This story appears in the December 2013/January 2014 issue of iTECH, published in the Dec. 16 print edition of Transport Topics. Click here to subscribe today.
A new “blue paper” by the research department of investment bank Morgan Stanley estimated that autonomous — “self-driving” — vehicles could save the freight transportation in¬dustry $168 billion annually, through pro-ductivity gains and lower costs for labor, fuel and accidents.
Written by Morgan Stanley researcher William Greene, the report on the potential savings of autonomous vehicles for freight transportation is part of a broader study of “Autonomous Cars: Self-Driving the New Auto Industry Paradigm.”
The report stated that “Longhaul freight delivery is one of the most obvious and compelling areas for the application of autonomous and semi-autonomous driving technology,” leading the Morgan Stanley researchers to conclude that the technology “will be adopted far faster in the cargo markets than in passenger markets.”
With an eye on potential savings for freight transportation, Con-way Freight has been participating in a study of connected-vehicles sponsored by the U.S. Department of Transportation and conducted by the University of Michigan Transportation Research Institute. Also, Volvo Trucks played a significant role in a connected-vehicle project in Europe, in which a truck with an active human driver led a convoy of electronically connected automobiles in which a human driver was present but not actively driving.
That configuration, of a human-driven truck leading a convoy of driverless trucks, was referred to in the Morgan Stanley report as “semi-autonomous,” and the report said that longhaul freight transportation on interstate highways could be adopted within 15 years. “By using technology that exists today, truck operators could ‘tether’ rigs together and move in convoy fashion over long distances.” Trucks in the convoy would have to be broken down into human-driven units in urban areas, but still the savings for trucking companies would be significant, the report stated.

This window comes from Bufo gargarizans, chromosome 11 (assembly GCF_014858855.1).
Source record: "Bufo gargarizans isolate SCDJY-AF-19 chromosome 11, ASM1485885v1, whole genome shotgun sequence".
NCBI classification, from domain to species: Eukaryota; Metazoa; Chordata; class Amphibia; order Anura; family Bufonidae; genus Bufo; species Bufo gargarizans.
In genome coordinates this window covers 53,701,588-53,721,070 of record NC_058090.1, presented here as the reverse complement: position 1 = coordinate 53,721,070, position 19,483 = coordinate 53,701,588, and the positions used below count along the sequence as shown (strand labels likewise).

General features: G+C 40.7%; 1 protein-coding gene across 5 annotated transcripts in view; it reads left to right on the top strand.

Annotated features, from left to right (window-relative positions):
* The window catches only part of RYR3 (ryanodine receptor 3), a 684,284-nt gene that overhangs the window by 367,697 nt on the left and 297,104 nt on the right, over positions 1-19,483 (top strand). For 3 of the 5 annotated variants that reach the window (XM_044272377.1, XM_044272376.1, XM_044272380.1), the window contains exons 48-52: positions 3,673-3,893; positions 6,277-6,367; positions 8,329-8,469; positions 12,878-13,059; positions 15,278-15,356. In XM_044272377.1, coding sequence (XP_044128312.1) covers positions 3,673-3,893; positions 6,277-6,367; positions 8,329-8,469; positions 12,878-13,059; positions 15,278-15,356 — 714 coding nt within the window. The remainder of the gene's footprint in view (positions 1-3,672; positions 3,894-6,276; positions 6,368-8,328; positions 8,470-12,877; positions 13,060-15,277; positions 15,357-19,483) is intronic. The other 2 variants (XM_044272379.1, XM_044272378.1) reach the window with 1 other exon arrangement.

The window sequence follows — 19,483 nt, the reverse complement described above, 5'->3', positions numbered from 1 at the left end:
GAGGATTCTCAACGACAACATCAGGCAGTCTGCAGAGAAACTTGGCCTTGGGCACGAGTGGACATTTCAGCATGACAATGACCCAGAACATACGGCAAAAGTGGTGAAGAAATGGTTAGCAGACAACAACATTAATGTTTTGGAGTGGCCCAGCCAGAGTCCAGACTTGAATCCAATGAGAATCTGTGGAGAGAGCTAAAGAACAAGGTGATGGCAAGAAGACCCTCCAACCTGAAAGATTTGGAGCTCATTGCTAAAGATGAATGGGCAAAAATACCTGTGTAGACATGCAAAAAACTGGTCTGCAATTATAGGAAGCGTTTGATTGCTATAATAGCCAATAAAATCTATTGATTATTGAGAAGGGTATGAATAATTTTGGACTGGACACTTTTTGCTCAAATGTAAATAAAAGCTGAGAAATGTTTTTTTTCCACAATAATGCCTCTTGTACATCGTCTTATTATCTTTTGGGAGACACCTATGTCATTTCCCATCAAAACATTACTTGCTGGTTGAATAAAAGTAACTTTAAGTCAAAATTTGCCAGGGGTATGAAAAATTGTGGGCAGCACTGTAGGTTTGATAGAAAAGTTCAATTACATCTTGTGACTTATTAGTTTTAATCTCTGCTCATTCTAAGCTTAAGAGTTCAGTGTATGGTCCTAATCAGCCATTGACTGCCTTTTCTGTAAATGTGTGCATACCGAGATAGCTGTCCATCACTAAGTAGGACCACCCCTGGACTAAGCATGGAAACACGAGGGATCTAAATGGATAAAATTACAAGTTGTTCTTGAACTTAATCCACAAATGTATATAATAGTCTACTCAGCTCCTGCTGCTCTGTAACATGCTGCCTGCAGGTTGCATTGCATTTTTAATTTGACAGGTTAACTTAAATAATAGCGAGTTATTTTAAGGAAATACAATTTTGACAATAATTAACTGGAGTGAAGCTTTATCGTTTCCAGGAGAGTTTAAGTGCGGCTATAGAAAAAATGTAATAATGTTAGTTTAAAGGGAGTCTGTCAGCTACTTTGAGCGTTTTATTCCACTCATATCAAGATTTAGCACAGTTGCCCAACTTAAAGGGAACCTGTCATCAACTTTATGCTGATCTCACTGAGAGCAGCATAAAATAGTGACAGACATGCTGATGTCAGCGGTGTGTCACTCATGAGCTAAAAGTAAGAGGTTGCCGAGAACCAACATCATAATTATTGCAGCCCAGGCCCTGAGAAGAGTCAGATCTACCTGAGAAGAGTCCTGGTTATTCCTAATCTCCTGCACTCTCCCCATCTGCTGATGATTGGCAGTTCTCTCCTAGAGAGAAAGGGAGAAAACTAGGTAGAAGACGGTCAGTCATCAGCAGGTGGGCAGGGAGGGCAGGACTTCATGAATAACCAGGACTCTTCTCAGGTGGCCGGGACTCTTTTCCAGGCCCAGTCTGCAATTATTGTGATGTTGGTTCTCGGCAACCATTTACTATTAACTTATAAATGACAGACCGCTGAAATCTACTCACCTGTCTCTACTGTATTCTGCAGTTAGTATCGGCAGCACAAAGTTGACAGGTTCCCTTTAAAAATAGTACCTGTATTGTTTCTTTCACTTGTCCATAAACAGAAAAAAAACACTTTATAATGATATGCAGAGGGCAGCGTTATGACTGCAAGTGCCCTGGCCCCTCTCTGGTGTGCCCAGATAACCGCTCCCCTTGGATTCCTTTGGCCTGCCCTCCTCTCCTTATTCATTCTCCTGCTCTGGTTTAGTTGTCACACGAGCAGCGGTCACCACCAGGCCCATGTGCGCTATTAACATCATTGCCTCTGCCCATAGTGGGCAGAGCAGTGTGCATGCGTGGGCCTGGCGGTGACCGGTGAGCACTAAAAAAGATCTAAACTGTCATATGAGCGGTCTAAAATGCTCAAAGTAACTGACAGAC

Labor savings could amount to $70 billion annually, although drivers employed to operate the autonomous rigs would have to be familiar with the complicated technology and therefore probably paid more than drivers currently are, although there would be fewer of them.
Those savings would be partially offset by the higher cost for autonomous vehicle technology, which the report estimated at $200,000 per truck over the current average cost of $123,000 for a new truck. Trucks’ productivity would be greater because they could be operated around the clock, although that would result in trucks reaching their 500,000-mile useful service life in a shorter period of time. Considering all factors, the Morgan Stanley study estimated a 30% productivity gain.
Fuel efficiency would be increased because semi-autonomous trucks would essentially be running on cruise control and following each other closely in a convoy, which would improve aerodynamics. The report cited a recent test in Japan of driverless trucks running in convoys, which produced fuel-efficiency gains of 15% to 20%.
With reduced chances of human error, which the Morgan Stanley report said was a factor in most crashes, the industry could save about $36 billion annually.
Finally, the report said that because of the high cost of autonomous vehicle technology, only large, well-financed carriers could afford it, and that would create a significant barrier to entry in-to the trucking business for small operators.
“A large carrier that transitioned quickly to an autonomous fleet would generate significant labor, fuel, safety and maintenance savings, as well as huge gains in fleet productivity,” the report stated.